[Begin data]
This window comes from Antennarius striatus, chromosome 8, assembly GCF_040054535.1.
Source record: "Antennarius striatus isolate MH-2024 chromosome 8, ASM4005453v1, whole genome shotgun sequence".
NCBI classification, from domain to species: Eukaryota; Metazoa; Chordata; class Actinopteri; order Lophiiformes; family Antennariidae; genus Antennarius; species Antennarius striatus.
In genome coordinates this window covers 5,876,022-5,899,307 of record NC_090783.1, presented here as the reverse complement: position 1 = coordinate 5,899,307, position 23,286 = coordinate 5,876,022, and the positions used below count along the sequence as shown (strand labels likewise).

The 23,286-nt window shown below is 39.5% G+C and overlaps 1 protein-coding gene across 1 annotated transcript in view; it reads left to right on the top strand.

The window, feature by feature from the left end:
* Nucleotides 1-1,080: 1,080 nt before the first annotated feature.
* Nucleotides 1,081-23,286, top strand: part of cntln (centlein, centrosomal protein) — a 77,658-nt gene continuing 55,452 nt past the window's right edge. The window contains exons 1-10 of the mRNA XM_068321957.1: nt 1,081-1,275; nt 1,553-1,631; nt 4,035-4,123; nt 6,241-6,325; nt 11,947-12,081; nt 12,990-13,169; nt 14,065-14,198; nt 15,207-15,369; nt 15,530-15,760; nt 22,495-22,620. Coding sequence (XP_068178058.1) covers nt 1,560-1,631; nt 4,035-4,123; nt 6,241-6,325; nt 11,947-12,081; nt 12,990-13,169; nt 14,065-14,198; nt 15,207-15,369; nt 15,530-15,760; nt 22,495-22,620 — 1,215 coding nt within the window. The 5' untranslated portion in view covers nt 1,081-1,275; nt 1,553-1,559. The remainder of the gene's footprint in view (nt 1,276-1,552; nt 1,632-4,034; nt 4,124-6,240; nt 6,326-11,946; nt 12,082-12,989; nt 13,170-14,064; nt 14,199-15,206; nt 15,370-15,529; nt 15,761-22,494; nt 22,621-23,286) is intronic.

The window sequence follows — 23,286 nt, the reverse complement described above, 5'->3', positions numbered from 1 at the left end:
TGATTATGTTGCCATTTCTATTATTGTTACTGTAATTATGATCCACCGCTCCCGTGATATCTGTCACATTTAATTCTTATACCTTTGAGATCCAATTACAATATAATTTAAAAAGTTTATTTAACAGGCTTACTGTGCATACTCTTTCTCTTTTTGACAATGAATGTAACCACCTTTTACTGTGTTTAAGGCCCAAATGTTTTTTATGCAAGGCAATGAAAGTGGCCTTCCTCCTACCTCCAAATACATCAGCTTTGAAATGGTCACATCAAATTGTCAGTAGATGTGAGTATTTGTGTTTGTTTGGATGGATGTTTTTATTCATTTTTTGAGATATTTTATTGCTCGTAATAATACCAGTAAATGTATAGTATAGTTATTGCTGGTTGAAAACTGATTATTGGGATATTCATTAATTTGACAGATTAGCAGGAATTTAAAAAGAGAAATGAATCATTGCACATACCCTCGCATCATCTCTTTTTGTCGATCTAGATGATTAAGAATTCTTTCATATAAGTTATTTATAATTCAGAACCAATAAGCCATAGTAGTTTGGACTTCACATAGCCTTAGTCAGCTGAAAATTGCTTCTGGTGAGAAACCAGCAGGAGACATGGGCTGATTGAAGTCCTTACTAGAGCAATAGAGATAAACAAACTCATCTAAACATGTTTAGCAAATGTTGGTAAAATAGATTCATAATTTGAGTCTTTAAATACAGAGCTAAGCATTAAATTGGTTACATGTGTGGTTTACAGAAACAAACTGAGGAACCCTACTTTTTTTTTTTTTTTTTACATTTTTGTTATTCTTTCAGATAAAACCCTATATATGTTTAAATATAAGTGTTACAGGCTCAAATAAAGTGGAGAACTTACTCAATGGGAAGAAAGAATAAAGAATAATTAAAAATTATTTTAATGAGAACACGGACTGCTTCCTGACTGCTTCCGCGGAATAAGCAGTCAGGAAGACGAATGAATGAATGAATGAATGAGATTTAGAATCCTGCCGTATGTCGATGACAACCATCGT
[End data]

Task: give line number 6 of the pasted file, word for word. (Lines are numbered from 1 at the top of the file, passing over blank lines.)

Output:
The window, feature by feature from the left end: